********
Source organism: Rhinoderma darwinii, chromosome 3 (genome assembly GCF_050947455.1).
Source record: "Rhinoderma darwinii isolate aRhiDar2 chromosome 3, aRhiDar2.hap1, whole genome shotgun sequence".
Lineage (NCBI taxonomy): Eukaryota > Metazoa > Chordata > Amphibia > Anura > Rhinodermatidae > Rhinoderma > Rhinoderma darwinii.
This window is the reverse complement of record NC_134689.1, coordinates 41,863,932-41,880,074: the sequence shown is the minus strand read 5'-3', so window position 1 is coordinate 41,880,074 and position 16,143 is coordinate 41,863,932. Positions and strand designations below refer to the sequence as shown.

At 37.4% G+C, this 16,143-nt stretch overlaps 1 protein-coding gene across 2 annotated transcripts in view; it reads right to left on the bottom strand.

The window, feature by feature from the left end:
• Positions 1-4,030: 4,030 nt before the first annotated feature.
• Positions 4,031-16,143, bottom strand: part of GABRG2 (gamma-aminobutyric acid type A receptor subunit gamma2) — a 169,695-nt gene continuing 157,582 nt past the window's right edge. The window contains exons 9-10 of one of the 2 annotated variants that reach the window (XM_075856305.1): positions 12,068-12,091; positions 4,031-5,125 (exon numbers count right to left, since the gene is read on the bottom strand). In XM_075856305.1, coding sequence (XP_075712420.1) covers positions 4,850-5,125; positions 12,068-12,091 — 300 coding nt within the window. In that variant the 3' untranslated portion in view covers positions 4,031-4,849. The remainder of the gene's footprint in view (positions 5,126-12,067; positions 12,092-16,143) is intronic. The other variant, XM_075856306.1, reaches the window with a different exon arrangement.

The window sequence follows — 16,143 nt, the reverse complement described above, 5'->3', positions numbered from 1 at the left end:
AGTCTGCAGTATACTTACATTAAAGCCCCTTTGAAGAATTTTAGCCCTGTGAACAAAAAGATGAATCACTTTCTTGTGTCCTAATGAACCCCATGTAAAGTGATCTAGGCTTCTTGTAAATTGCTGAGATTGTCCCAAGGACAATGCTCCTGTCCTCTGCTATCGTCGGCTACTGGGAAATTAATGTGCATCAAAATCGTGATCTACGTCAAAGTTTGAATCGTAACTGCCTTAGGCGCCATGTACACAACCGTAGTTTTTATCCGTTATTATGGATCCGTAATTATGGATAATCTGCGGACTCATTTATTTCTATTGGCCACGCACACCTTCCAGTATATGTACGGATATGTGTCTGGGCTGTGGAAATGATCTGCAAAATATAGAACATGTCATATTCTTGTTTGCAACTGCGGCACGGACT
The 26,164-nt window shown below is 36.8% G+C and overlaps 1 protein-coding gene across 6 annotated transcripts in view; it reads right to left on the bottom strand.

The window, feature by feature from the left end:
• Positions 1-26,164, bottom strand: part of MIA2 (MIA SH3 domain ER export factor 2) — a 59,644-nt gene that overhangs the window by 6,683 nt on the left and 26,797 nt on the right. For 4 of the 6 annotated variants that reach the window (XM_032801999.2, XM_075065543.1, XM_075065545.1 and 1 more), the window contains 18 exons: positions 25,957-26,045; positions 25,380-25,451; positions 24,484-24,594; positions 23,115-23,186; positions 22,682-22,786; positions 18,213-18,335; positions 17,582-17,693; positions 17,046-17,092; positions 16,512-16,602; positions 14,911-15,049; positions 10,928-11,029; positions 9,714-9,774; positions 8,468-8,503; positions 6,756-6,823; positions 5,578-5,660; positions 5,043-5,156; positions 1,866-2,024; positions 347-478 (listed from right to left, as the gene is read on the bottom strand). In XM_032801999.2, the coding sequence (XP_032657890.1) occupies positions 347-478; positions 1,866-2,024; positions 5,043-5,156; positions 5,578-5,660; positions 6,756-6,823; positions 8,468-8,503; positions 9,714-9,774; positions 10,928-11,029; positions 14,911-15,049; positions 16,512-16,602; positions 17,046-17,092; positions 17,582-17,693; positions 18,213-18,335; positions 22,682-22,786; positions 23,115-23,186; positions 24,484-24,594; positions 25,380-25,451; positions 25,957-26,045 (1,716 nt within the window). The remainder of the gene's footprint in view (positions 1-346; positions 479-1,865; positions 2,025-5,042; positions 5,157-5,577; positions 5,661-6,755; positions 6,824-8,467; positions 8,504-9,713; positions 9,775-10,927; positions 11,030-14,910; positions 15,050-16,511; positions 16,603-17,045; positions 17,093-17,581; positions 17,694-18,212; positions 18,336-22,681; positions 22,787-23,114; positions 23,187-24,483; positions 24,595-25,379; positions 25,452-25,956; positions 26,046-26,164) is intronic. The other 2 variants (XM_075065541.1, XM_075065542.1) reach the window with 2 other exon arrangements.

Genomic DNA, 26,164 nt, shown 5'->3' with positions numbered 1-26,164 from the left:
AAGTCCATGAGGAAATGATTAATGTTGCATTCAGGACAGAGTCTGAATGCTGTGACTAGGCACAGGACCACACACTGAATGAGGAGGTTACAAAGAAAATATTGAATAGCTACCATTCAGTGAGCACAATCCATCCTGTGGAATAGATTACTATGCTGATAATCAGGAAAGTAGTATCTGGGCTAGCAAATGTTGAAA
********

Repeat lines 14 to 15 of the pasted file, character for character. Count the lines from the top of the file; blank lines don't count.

Genomic DNA, 26,164 nt, shown 5'->3' with positions numbered 1-26,164 from the left:
AAGTCCATGAGGAAATGATTAATGTTGCATTCAGGACAGAGTCTGAATGCTGTGACTAGGCACAGGACCACACACTGAATGAGGAGGTTACAAAGAAAATATTGAATAGCTACCATTCAGTGAGCACAATCCATCCTGTGGAATAGATTACTATGCTGATAATCAGGAAAGTAGTATCTGGGCTAGCAAATGTTGAAA